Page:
Cheers,
-Jess


I've used sand-in-a-barrel on several occasions for mail cleaning. It works fairly well, if a bit labor intensive and abrasive. That's one of the few things George-double-R gets right in his books concerning arms and armor (and yes I like the books).


Last edited by Patrick Kelly on Sat 23 Sep, 2006 11:14 pm; edited 1 time in total
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Bob Burns




Location: South Indianapolis IN
Joined: 09 Sep 2005
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PostPosted: Sat 23 Sep, 2006 10:09 pm    Post subject:         Reply with quote

Laughing Out Loud Thanks for more mileage on your "Hauberk Happenings" Laughing Out Loud ! What about spraying it with gun cleaner?

Well, not that it would have ever have occured to me to put my hauberk in a dryer, it's a definite don't do on my list now and I do thank you for this terribly funny post which sadly was at your expense and it's probably a very good thing for my health that I was not there for the end result! Laughing Out Loud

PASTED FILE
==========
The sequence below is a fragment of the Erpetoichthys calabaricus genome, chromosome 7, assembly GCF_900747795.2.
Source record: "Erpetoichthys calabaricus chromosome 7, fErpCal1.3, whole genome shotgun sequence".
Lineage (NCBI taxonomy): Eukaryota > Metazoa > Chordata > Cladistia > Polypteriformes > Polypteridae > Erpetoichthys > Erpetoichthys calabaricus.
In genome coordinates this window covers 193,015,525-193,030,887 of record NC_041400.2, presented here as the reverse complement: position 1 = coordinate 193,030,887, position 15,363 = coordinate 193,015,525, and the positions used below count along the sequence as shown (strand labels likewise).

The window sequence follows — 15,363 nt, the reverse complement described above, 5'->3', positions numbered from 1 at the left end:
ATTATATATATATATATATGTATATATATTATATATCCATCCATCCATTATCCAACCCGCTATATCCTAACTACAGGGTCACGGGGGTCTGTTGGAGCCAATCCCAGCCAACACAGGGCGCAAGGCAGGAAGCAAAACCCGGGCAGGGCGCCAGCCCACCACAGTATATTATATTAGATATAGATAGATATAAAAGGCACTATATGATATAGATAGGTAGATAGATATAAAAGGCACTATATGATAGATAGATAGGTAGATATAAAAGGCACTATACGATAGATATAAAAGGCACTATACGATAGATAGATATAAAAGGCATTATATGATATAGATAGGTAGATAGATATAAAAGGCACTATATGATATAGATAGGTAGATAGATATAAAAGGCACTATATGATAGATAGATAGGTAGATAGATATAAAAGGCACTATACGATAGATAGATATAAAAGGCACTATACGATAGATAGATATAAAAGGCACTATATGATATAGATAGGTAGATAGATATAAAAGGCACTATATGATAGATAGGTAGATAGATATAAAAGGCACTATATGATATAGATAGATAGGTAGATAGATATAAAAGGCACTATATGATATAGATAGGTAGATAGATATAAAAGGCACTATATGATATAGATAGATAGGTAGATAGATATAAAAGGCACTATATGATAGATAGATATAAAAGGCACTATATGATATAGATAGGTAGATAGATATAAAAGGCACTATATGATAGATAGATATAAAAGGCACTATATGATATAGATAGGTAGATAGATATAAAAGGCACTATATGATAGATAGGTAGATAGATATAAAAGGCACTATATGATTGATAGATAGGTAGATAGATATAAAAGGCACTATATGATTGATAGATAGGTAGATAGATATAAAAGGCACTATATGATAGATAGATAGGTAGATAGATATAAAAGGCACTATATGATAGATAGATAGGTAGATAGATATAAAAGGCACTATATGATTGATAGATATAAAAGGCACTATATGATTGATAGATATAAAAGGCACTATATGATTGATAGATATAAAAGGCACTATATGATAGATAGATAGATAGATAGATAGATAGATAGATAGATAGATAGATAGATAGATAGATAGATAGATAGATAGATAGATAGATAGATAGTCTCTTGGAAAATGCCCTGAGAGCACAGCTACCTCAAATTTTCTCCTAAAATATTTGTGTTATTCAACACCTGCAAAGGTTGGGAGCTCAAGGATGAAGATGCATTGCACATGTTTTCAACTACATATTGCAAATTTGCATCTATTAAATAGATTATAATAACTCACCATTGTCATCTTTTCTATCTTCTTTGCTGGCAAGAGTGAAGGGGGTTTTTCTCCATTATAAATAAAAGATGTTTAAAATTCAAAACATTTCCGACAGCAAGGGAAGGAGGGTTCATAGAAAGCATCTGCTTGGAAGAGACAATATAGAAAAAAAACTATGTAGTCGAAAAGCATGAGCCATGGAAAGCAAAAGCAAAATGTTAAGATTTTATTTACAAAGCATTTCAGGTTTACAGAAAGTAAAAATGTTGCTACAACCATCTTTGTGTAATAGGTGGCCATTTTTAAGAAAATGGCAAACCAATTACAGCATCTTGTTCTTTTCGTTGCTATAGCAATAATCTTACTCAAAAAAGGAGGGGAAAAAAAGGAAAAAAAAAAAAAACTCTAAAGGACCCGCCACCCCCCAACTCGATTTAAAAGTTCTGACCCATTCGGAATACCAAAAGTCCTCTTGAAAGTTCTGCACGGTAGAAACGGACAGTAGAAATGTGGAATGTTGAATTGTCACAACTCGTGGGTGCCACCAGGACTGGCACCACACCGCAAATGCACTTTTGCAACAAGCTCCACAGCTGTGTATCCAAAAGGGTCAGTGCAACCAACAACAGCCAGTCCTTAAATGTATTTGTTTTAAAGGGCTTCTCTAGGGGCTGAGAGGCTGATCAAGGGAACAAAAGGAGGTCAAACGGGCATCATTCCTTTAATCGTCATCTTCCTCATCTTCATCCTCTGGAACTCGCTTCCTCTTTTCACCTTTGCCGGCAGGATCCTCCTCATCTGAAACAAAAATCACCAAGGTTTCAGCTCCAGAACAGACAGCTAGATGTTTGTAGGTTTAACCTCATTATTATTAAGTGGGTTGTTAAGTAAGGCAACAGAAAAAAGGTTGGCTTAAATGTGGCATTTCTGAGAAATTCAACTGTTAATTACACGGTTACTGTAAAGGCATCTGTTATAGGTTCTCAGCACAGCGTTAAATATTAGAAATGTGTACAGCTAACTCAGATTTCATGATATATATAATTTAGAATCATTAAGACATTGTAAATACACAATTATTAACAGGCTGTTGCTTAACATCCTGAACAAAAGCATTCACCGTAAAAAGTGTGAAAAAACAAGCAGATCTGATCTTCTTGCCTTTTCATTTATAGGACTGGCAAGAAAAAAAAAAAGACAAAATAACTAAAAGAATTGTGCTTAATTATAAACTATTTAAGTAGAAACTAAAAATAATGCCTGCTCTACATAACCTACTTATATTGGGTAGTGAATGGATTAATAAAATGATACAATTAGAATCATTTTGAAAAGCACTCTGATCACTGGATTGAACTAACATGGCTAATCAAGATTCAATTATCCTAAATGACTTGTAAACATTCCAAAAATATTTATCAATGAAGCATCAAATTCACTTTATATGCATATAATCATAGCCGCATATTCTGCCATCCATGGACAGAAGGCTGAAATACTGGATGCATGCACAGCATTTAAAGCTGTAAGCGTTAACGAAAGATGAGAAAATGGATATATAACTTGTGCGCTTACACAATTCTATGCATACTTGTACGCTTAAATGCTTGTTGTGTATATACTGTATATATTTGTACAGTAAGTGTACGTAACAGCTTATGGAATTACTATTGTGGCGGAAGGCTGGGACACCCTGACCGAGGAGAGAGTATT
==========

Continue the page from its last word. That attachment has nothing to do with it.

Also, I thank you and the information you gave me which prompted me to buy a gambeson and riveted hauberk, arming cap and coif to wear while wielding a sword or sword and shield. It's quite a difference in feeling, both in that it takes much more effort, movements are slowed down, but it also adds psychological vigor and vitality to the whole thing.
My hauberk is the steel riveted dipped in zinc version made by Windlass and weighs 23 lbs, and I tell ya to put the gambeson and the hauberk as well as cap and coif it does not take long to feel the effects of the heat!

Thanks for the laughs!

Bob
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Patrick Kelly




Location: Wichita, Kansas
Joined: 17 Aug 2003
Reading list: 42 books

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Posts: 5,678

PostPosted: Sat 23 Sep, 2006 11:20 pm    Post subject:         Reply with quote

You're most welcome Bob. I'm glad my tribulations give you a jolly. Razz Honestly, I wasn't too upset about it as I was fairly sure it would happen to a certain extent. So when it did happen my reaction was more of a "that figures" kind of thing. The entire process with this mail has been a learning experience and apparently it isn't over yet.

My friend (with the dryer) thought we should try putting the mail in a bag and tumbling it that way. The mail might not be thrown around and abused as much if tumbled in that fashion. He has a point but frankly, at this point I'm not eager to repeat the exercise.

Your gambeson is the typical modern poly-fill stuff. I have one as well and they don't breath like natural fiber garments do. In terms of heat dissipation it's like wearing a plastic trash bag under your mail. A good quality gambeson is one of the things on my longterm list.